What is Nesting? Is it for me?

‘Nesting’ or ‘bird nesting’ – the concept of a separating couple making a joint decision to live separately (most usually in separate properties) but share the family home for the purposes of child arrangements. Is this a concept we are going to be seeing more of?  The idea of nesting has hit the headlines in the summer after Justin and Sophie Trudeau announced their arrangements for their 3 children would be akin to nesting. Given the security considerations, it’s perhaps not surprising they’ve agreed these arrangements but it’s still a positive example of modern parenting arrangements, whether for a short transition period or more settled arrangement. Whilst it sounds simple enough, the jury is out on whether it is an arrangement that can stand the test of time. 

In the case of A, B and C (Children: Nesting Arrangements) 2022 EWCA Civ 68 the court considered this very issue, when father in that case appealed the decision of the judge to bring an end to nesting arrangements which he considered had overextended the time it was helpful to the children and that the negative consequences were that (1) it gave false hope about the separation (2) prevented the children spending quality time with their mother in her new home and (3) affected the mother’s ability to be a good mother. The judge ordered the arrangements to change and so the children would start spending time with their mother in her new home, increasing over time to shared care.  The Father’s challenge to this decision was unsuccessful.

The judicial comments made in this case give some insight into how Judges may view these arrangements as an option that has a place in the short term whilst longer term arrangements are considered, but would potentially be counter productive beyond that.

 It’s certainly not an arrangement to enter into if parental discord is high or without proper consideration of the emotional, practical and financial implications for both  parents but also the children.

Below are just questions and considerations that spring to my mind when thinking about this arrangement with our clients:

Emotional considerations

  1. Whilst keeping the children in the family home, with their routines, bedrooms and the stability that affords them is a definite positive of a nesting arrangement, against this consideration should be given to whether this could cause confusion and halt their ability to process their separation.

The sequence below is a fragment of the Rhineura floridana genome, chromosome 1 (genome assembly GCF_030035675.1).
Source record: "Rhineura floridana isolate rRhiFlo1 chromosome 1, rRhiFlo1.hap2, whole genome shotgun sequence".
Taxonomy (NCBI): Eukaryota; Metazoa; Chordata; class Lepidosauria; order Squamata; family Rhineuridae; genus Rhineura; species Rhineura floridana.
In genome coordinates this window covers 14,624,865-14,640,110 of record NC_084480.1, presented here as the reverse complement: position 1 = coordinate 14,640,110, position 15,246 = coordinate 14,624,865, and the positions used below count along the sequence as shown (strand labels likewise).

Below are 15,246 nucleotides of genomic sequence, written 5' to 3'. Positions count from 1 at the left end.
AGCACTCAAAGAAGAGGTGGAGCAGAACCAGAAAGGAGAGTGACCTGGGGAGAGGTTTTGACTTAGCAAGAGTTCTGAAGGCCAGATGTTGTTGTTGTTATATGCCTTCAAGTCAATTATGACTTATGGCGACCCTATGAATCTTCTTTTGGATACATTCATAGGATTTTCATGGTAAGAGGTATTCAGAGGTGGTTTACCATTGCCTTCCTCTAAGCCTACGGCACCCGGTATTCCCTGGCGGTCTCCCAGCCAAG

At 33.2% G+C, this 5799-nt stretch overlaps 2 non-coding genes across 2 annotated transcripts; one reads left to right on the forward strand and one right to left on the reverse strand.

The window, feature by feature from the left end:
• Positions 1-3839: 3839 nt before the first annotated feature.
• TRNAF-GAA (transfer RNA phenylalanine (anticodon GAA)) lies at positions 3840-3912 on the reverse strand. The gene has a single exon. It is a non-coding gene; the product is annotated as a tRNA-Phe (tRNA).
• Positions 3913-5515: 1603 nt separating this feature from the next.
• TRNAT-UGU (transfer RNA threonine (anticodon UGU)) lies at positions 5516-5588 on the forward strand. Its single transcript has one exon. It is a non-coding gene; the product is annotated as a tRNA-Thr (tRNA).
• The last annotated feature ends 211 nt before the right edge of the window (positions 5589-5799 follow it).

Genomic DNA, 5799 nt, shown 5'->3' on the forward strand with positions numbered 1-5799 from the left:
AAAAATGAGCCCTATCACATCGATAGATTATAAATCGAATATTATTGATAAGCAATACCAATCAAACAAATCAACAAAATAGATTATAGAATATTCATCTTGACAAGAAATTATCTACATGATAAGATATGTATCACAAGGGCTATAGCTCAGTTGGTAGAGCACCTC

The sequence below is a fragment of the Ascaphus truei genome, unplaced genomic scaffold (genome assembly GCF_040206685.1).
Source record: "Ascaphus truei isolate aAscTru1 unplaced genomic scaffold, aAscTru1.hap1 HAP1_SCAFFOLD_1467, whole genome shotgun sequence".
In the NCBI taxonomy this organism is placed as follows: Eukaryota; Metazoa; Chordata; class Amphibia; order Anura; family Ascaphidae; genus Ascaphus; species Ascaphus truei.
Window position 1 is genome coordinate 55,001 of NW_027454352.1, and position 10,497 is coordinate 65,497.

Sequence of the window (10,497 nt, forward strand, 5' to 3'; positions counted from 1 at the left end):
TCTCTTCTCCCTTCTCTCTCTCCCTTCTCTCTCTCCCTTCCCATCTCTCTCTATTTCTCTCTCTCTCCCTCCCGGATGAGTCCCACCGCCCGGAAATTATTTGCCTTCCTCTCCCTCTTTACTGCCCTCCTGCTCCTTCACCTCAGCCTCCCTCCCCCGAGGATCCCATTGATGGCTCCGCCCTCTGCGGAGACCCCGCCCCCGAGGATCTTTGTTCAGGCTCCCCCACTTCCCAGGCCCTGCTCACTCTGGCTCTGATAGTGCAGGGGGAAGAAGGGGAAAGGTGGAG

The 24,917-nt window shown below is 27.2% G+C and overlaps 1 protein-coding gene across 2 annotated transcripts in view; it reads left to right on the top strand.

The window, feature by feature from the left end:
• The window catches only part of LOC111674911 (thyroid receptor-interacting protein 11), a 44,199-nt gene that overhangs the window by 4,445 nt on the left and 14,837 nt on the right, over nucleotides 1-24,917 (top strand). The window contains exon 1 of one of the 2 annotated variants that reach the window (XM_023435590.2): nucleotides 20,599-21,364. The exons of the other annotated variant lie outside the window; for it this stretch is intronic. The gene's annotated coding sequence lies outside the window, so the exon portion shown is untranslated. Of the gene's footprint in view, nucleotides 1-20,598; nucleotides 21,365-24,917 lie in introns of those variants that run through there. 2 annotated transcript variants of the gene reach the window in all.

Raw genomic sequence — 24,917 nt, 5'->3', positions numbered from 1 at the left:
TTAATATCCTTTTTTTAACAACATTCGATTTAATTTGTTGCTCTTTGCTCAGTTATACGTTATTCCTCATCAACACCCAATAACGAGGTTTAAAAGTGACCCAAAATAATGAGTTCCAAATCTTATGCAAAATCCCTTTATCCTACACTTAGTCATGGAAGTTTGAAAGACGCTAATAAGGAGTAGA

2. Children of different ages may feel very differently about this arrangement and the needs and wishes of all children need to be balanced.
  3. Is there sufficient trust and communication between you for this to be a positive arrangement. 
  4. It could allow everyone to take a step back, breath and objectively assess future plans whilst keeping both parents actively involved in caring for the children.  

Financial considerations

  1. Will you rent or purchase a second property? Will you stay with family/friends?
  2. Who will continue to meet the outgoings, maintenance on the family home?
  3. How will you fund the purchase, rent, outgoings, maintenance on the second property?
  4. Who will buy groceries/cleaning material for the family home?

Practical considerations

  1. Will you be agreeing a trial period and if so, how long will this be?
  2. Ensuring privacy for each parent and respect of boundaries-how will this be achieved? 
  3. Is it intended to be a short-term arrangement or an agreed point in time to review?
  4. What if one of you wants to stop the arrangement before the review or end of the trial period?
  5. What if one of you commences a new relationship? How will that be managed?
  6. How will you regulate the arrangement? A parenting plan? A ‘Nesting’ Agreement?

Whether such an arrangement works will be very much circumstance specific and dependent on a number of variables. However, most importantly, is that for this to work there has to be positive communication, accord, mutual understanding and respect between the adults involved. Without this, what starts with the best of intentions could end being a bumpy ride that does more harm than good.

If you are separating and considering a nesting arrangement or wish need to discuss any other matters arising then do get in touch here or email enquiries@ne-familylaw.co.uk or 020 3924 8462.  We listen and are here to help.